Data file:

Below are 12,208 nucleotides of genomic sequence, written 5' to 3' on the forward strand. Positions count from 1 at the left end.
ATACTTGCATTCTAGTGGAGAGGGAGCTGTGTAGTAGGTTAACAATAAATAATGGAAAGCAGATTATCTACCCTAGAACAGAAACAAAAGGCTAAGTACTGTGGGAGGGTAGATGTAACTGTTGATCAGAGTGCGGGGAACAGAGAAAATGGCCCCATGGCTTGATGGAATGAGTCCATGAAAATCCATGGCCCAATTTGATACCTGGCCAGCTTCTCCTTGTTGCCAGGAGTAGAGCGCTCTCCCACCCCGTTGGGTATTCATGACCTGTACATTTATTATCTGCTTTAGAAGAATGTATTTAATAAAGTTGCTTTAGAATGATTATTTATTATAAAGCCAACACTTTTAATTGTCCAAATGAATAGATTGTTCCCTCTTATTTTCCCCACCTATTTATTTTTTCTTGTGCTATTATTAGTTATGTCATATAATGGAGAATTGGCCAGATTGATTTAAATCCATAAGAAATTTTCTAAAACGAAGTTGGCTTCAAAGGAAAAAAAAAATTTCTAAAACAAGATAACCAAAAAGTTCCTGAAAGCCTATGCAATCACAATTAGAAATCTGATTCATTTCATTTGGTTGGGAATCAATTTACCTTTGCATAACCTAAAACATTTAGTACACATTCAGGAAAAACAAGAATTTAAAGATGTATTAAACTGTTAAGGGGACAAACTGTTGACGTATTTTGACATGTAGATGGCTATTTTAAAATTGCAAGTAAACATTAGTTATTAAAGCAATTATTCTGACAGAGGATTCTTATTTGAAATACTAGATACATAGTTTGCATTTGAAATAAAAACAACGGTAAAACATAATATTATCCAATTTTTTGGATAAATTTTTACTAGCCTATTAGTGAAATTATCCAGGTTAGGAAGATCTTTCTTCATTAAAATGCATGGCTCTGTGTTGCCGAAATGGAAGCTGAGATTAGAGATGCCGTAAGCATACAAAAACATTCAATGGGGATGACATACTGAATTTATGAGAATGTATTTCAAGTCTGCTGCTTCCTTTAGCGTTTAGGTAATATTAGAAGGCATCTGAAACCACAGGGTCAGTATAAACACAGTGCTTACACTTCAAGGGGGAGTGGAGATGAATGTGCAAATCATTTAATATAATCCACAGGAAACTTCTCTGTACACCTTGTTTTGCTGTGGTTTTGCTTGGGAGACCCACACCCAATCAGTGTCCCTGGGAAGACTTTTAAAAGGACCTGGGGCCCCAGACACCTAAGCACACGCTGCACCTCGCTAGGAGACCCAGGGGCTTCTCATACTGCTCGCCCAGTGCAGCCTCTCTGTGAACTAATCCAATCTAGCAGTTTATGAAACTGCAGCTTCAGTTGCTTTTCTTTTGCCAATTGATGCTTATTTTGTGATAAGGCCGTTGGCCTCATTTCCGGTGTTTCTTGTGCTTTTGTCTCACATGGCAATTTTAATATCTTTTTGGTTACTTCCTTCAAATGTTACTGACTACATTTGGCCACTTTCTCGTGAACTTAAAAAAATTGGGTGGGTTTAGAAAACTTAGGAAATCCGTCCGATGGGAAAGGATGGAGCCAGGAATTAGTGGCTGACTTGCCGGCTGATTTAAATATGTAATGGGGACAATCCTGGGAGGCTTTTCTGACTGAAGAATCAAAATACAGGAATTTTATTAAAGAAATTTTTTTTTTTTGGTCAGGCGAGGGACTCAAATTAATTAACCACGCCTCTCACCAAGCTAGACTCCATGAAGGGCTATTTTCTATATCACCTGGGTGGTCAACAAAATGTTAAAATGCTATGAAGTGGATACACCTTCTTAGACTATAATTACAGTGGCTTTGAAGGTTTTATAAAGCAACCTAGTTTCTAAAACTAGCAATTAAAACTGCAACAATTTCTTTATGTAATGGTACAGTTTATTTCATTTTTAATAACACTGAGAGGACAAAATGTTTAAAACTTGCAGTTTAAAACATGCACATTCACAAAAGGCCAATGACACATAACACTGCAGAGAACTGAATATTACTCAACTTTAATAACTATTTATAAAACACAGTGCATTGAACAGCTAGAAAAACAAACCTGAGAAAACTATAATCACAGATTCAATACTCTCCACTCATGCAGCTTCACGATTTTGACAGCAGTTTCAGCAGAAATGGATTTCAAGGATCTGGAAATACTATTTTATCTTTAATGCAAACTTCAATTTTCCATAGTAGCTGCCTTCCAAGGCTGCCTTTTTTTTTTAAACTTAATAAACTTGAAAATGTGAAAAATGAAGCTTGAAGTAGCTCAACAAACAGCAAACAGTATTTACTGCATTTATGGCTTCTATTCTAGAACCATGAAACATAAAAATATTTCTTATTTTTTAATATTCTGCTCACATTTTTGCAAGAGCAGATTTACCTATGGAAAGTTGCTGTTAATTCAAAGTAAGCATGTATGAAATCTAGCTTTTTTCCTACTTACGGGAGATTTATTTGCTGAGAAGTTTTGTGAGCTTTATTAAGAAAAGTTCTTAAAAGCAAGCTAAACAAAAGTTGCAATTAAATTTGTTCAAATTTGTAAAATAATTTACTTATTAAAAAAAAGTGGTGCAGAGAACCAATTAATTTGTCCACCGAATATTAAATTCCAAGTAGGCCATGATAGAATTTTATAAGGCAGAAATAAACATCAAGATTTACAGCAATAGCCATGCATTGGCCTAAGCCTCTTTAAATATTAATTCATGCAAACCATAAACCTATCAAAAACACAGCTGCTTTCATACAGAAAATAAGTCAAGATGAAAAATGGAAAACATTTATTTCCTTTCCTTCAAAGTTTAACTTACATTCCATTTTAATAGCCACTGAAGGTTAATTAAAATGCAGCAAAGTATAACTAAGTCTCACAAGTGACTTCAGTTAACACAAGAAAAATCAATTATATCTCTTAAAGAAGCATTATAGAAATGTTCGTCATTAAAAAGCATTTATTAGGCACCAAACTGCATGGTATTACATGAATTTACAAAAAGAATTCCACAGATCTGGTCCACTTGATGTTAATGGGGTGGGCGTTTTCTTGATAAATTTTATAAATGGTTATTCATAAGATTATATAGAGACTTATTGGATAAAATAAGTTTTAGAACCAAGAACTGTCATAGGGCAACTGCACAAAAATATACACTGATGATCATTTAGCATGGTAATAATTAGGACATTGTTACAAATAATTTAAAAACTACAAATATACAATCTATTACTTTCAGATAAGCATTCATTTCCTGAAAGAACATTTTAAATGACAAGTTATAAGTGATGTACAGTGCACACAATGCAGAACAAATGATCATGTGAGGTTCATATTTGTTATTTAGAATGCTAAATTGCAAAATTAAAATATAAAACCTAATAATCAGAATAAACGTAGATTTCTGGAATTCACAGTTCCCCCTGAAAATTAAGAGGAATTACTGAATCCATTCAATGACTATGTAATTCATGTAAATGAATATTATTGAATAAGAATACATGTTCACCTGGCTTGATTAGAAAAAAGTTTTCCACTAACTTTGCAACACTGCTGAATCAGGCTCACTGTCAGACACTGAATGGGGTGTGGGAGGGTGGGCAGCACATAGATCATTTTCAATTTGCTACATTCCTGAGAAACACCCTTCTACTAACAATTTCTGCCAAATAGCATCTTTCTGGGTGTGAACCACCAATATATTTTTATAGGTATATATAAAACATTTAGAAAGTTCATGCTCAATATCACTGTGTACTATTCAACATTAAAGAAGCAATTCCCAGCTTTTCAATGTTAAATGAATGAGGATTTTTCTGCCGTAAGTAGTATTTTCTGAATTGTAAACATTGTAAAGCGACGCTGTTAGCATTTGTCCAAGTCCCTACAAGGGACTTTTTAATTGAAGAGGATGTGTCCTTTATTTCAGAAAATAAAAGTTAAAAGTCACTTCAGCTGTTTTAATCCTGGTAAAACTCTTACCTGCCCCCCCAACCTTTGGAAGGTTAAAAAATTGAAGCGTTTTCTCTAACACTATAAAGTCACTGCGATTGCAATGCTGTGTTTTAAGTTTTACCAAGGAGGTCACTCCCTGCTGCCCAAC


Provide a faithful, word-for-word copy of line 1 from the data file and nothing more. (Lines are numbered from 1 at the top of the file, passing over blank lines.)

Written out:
Below are 12,208 nucleotides of genomic sequence, written 5' to 3' on the forward strand. Positions count from 1 at the left end.